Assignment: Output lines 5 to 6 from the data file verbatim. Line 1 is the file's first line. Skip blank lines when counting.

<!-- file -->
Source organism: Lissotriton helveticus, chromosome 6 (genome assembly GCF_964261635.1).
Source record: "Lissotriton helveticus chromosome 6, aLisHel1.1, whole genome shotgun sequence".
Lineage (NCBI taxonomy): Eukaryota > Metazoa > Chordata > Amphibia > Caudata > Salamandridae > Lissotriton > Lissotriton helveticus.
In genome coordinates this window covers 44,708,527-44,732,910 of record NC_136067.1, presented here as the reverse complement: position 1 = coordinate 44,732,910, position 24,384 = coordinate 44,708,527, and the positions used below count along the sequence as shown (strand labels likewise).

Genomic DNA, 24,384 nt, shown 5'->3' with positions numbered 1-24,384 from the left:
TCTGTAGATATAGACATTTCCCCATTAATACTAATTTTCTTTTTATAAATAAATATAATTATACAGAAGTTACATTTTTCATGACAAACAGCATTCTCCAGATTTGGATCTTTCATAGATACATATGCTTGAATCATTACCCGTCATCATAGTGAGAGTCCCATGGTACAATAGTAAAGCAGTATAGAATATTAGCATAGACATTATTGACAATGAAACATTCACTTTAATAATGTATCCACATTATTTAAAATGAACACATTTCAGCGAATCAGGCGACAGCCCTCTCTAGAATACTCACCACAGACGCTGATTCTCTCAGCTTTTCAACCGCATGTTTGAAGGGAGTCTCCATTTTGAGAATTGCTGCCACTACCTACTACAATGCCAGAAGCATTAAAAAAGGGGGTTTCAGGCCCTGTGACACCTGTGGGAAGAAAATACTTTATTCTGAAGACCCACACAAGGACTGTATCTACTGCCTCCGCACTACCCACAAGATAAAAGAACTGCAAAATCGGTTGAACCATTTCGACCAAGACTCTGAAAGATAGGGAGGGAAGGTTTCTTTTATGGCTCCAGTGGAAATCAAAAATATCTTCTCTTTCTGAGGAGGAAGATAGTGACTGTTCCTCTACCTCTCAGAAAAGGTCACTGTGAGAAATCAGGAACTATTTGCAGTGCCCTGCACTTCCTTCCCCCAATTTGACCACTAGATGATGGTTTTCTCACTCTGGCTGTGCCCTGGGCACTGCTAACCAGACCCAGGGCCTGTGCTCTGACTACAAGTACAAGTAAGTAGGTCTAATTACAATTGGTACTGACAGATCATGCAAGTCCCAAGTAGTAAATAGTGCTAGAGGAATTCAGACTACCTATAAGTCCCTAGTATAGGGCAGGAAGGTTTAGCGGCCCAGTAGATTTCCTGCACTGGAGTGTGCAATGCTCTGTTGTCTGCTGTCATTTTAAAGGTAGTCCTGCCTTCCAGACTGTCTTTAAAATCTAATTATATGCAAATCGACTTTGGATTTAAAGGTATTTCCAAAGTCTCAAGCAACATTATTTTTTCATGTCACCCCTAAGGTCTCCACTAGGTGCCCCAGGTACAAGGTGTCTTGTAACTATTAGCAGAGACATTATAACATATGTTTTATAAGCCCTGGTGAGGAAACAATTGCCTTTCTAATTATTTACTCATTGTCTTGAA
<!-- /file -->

Genomic DNA, 24,384 nt, shown 5'->3' with positions numbered 1-24,384 from the left:
TCTGTAGATATAGACATTTCCCCATTAATACTAATTTTCTTTTTATAAATAAATATAATTATACAGAAGTTACATTTTTCATGACAAACAGCATTCTCCAGATTTGGATCTTTCATAGATACATATGCTTGAATCATTACCCGTCATCATAGTGAGAGTCCCATGGTACAATAGTAAAGCAGTATAGAATATTAGCATAGACATTATTGACAATGAAACATTCACTTTAATAATGTATCCACATTATTTAAAATGAACACATTTCAGCGAATCAGGCGACAGCCCTCTCTAGAATACTCACCACAGACGCTGATTCTCTCAGCTTTTCAACCGCATGTTTGAAGGGAGTCTCCATTTTGAGAATTGCTGCCACTACCTACTACAATGCCAGAAGCATTAAAAAAGGGGGTTTCAGGCCCTGTGACACCTGTGGGAAGAAAATACTTTATTCTGAAGACCCACACAAGGACTGTATCTACTGCCTCCGCACTACCCACAAGATAAAAGAACTGCAAAATCGGTTGAACCATTTCGACCAAGACTCTGAAAGATAGGGAGGGAAGGTTTCTTTTATGGCTCCAGTGGAAATCAAAAATATCTTCTCTTTCTGAGGAGGAAGATAGTGACTGTTCCTCTACCTCTCAGAAAAGGTCACTGTGAGAAATCAGGAACTATTTGCAGTGCCCTGCACTTCCTTCCCCCAATTTGACCACTAGATGATGGTTTTCTCACTCTGGCTGTGCCCTGGGCACTGCTAACCAGACCCAGGGCCTGTGCTCTGACTACAAGTACAAGTAAGTAGGTCTAATTACAATTGGTACTGACAGATCATGCAAGTCCCAAGTAGTAAATAGTGCTAGAGGAATTCAGACTACCTATAAGTCCCTAGTATAGGGCAGGAAGGTTTAGCGGCCCAGTAGATTTCCTGCACTGGAGTGTGCAATGCTCTGTTGTCTGCTGTCATTTTAAAGGTAGTCCTGCCTTCCAGACTGTCTTTAAAATCTAATTATATGCAAATCGACTTTGGATTTAAAGGTATTTCCAAAGTCTCAAGCAACATTATTTTTTCATGTCACCCCTAAGGTCTCCACTAGGTGCCCCAGGTACAAGGTGTCTTGTAACTATTAGCAGAGACATTATAACATATGTTTTATAAGCCCTGGTGAGGAAACAATTGCCTTTCTAATTATTTACTCATTGTCTTGAA